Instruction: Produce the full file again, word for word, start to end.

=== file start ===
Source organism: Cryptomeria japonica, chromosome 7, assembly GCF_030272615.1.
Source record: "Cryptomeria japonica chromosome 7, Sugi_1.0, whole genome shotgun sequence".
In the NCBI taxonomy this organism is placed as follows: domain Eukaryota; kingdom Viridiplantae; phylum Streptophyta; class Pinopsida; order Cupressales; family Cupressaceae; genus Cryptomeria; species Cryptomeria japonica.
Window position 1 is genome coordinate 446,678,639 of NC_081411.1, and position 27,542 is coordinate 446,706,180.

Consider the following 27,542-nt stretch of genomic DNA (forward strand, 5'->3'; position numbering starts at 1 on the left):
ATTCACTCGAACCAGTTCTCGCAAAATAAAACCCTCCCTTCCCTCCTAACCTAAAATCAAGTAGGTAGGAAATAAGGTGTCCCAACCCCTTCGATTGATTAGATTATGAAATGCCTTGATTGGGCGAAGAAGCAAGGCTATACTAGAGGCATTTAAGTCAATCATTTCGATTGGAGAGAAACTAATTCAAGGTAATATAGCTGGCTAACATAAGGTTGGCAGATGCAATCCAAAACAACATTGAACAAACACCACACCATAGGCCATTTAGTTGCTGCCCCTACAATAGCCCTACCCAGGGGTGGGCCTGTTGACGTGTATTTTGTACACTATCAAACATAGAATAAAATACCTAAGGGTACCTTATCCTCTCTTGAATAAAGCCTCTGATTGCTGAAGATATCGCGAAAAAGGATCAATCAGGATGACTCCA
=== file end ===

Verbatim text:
Source organism: Cryptomeria japonica, chromosome 7, assembly GCF_030272615.1.
Source record: "Cryptomeria japonica chromosome 7, Sugi_1.0, whole genome shotgun sequence".
In the NCBI taxonomy this organism is placed as follows: domain Eukaryota; kingdom Viridiplantae; phylum Streptophyta; class Pinopsida; order Cupressales; family Cupressaceae; genus Cryptomeria; species Cryptomeria japonica.
Window position 1 is genome coordinate 446,678,639 of NC_081411.1, and position 27,542 is coordinate 446,706,180.

Consider the following 27,542-nt stretch of genomic DNA (forward strand, 5'->3'; position numbering starts at 1 on the left):
ATTCACTCGAACCAGTTCTCGCAAAATAAAACCCTCCCTTCCCTCCTAACCTAAAATCAAGTAGGTAGGAAATAAGGTGTCCCAACCCCTTCGATTGATTAGATTATGAAATGCCTTGATTGGGCGAAGAAGCAAGGCTATACTAGAGGCATTTAAGTCAATCATTTCGATTGGAGAGAAACTAATTCAAGGTAATATAGCTGGCTAACATAAGGTTGGCAGATGCAATCCAAAACAACATTGAACAAACACCACACCATAGGCCATTTAGTTGCTGCCCCTACAATAGCCCTACCCAGGGGTGGGCCTGTTGACGTGTATTTTGTACACTATCAAACATAGAATAAAATACCTAAGGGTACCTTATCCTCTCTTGAATAAAGCCTCTGATTGCTGAAGATATCGCGAAAAAGGATCAATCAGGATGACTCCA